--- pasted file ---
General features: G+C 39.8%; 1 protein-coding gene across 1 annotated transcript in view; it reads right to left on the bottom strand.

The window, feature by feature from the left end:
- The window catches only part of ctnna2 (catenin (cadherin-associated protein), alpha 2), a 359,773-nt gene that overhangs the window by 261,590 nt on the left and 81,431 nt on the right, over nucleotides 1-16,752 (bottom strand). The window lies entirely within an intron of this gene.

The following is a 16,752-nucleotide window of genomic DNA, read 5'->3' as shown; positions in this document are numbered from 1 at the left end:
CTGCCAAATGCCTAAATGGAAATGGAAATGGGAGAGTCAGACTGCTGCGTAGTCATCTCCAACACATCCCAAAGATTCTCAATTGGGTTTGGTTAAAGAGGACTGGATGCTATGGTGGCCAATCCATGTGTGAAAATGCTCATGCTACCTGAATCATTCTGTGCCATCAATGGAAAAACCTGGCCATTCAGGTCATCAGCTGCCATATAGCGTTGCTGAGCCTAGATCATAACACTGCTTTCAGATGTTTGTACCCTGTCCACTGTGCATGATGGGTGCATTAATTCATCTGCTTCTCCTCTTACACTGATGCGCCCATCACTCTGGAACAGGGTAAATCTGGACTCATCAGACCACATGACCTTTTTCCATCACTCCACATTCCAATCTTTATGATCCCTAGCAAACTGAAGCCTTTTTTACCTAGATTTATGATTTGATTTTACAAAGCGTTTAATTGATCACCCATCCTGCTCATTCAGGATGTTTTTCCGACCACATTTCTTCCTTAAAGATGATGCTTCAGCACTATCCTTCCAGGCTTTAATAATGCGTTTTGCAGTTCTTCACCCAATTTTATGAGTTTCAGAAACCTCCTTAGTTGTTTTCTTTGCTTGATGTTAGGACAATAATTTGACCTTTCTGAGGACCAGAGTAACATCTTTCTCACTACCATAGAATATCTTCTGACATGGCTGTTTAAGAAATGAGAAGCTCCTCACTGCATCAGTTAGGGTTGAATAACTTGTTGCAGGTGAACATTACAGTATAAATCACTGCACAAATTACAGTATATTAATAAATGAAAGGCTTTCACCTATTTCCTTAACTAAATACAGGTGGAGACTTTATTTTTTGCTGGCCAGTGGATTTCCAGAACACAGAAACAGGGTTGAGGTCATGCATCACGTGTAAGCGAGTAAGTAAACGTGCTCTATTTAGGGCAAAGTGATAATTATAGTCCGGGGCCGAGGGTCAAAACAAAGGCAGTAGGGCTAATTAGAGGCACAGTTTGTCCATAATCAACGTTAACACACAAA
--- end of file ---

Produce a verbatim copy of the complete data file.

General features: G+C 39.8%; 1 protein-coding gene across 1 annotated transcript in view; it reads right to left on the bottom strand.

The window, feature by feature from the left end:
- The window catches only part of ctnna2 (catenin (cadherin-associated protein), alpha 2), a 359,773-nt gene that overhangs the window by 261,590 nt on the left and 81,431 nt on the right, over nucleotides 1-16,752 (bottom strand). The window lies entirely within an intron of this gene.

The following is a 16,752-nucleotide window of genomic DNA, read 5'->3' as shown; positions in this document are numbered from 1 at the left end:
CTGCCAAATGCCTAAATGGAAATGGAAATGGGAGAGTCAGACTGCTGCGTAGTCATCTCCAACACATCCCAAAGATTCTCAATTGGGTTTGGTTAAAGAGGACTGGATGCTATGGTGGCCAATCCATGTGTGAAAATGCTCATGCTACCTGAATCATTCTGTGCCATCAATGGAAAAACCTGGCCATTCAGGTCATCAGCTGCCATATAGCGTTGCTGAGCCTAGATCATAACACTGCTTTCAGATGTTTGTACCCTGTCCACTGTGCATGATGGGTGCATTAATTCATCTGCTTCTCCTCTTACACTGATGCGCCCATCACTCTGGAACAGGGTAAATCTGGACTCATCAGACCACATGACCTTTTTCCATCACTCCACATTCCAATCTTTATGATCCCTAGCAAACTGAAGCCTTTTTTACCTAGATTTATGATTTGATTTTACAAAGCGTTTAATTGATCACCCATCCTGCTCATTCAGGATGTTTTTCCGACCACATTTCTTCCTTAAAGATGATGCTTCAGCACTATCCTTCCAGGCTTTAATAATGCGTTTTGCAGTTCTTCACCCAATTTTATGAGTTTCAGAAACCTCCTTAGTTGTTTTCTTTGCTTGATGTTAGGACAATAATTTGACCTTTCTGAGGACCAGAGTAACATCTTTCTCACTACCATAGAATATCTTCTGACATGGCTGTTTAAGAAATGAGAAGCTCCTCACTGCATCAGTTAGGGTTGAATAACTTGTTGCAGGTGAACATTACAGTATAAATCACTGCACAAATTACAGTATATTAATAAATGAAAGGCTTTCACCTATTTCCTTAACTAAATACAGGTGGAGACTTTATTTTTTGCTGGCCAGTGGATTTCCAGAACACAGAAACAGGGTTGAGGTCATGCATCACGTGTAAGCGAGTAAGTAAACGTGCTCTATTTAGGGCAAAGTGATAATTATAGTCCGGGGCCGAGGGTCAAAACAAAGGCAGTAGGGCTAATTAGAGGCACAGTTTGTCCATAATCAACGTTAACACACAAA